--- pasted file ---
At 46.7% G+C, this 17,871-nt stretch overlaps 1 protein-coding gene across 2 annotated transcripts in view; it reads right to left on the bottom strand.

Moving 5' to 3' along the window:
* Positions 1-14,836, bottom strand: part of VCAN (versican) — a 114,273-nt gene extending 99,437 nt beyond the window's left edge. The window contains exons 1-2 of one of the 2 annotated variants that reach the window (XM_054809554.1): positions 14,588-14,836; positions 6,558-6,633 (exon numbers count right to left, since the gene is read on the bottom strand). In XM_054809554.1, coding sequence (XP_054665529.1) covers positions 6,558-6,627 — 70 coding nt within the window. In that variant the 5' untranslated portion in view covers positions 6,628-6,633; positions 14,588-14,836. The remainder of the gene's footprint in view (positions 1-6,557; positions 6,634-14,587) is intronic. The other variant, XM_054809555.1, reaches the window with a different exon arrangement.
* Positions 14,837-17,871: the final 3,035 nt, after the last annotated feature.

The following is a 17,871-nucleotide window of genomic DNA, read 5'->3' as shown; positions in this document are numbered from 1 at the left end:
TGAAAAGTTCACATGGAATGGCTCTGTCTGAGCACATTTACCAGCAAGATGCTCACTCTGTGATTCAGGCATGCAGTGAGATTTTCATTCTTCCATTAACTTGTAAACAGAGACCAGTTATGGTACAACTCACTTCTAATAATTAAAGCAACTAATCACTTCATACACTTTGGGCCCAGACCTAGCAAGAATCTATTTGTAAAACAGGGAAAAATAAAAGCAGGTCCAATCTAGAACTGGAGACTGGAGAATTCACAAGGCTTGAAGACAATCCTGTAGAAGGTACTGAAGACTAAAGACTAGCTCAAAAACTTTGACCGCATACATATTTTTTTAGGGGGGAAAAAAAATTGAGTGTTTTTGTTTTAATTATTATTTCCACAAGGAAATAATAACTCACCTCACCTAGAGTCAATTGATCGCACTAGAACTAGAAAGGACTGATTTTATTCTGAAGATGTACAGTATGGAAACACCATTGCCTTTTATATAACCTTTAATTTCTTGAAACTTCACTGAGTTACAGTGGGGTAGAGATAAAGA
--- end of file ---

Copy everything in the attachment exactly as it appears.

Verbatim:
At 46.7% G+C, this 17,871-nt stretch overlaps 1 protein-coding gene across 2 annotated transcripts in view; it reads right to left on the bottom strand.

Moving 5' to 3' along the window:
* Positions 1-14,836, bottom strand: part of VCAN (versican) — a 114,273-nt gene extending 99,437 nt beyond the window's left edge. The window contains exons 1-2 of one of the 2 annotated variants that reach the window (XM_054809554.1): positions 14,588-14,836; positions 6,558-6,633 (exon numbers count right to left, since the gene is read on the bottom strand). In XM_054809554.1, coding sequence (XP_054665529.1) covers positions 6,558-6,627 — 70 coding nt within the window. In that variant the 5' untranslated portion in view covers positions 6,628-6,633; positions 14,588-14,836. The remainder of the gene's footprint in view (positions 1-6,557; positions 6,634-14,587) is intronic. The other variant, XM_054809555.1, reaches the window with a different exon arrangement.
* Positions 14,837-17,871: the final 3,035 nt, after the last annotated feature.

The following is a 17,871-nucleotide window of genomic DNA, read 5'->3' as shown; positions in this document are numbered from 1 at the left end:
TGAAAAGTTCACATGGAATGGCTCTGTCTGAGCACATTTACCAGCAAGATGCTCACTCTGTGATTCAGGCATGCAGTGAGATTTTCATTCTTCCATTAACTTGTAAACAGAGACCAGTTATGGTACAACTCACTTCTAATAATTAAAGCAACTAATCACTTCATACACTTTGGGCCCAGACCTAGCAAGAATCTATTTGTAAAACAGGGAAAAATAAAAGCAGGTCCAATCTAGAACTGGAGACTGGAGAATTCACAAGGCTTGAAGACAATCCTGTAGAAGGTACTGAAGACTAAAGACTAGCTCAAAAACTTTGACCGCATACATATTTTTTTAGGGGGGAAAAAAAATTGAGTGTTTTTGTTTTAATTATTATTTCCACAAGGAAATAATAACTCACCTCACCTAGAGTCAATTGATCGCACTAGAACTAGAAAGGACTGATTTTATTCTGAAGATGTACAGTATGGAAACACCATTGCCTTTTATATAACCTTTAATTTCTTGAAACTTCACTGAGTTACAGTGGGGTAGAGATAAAGA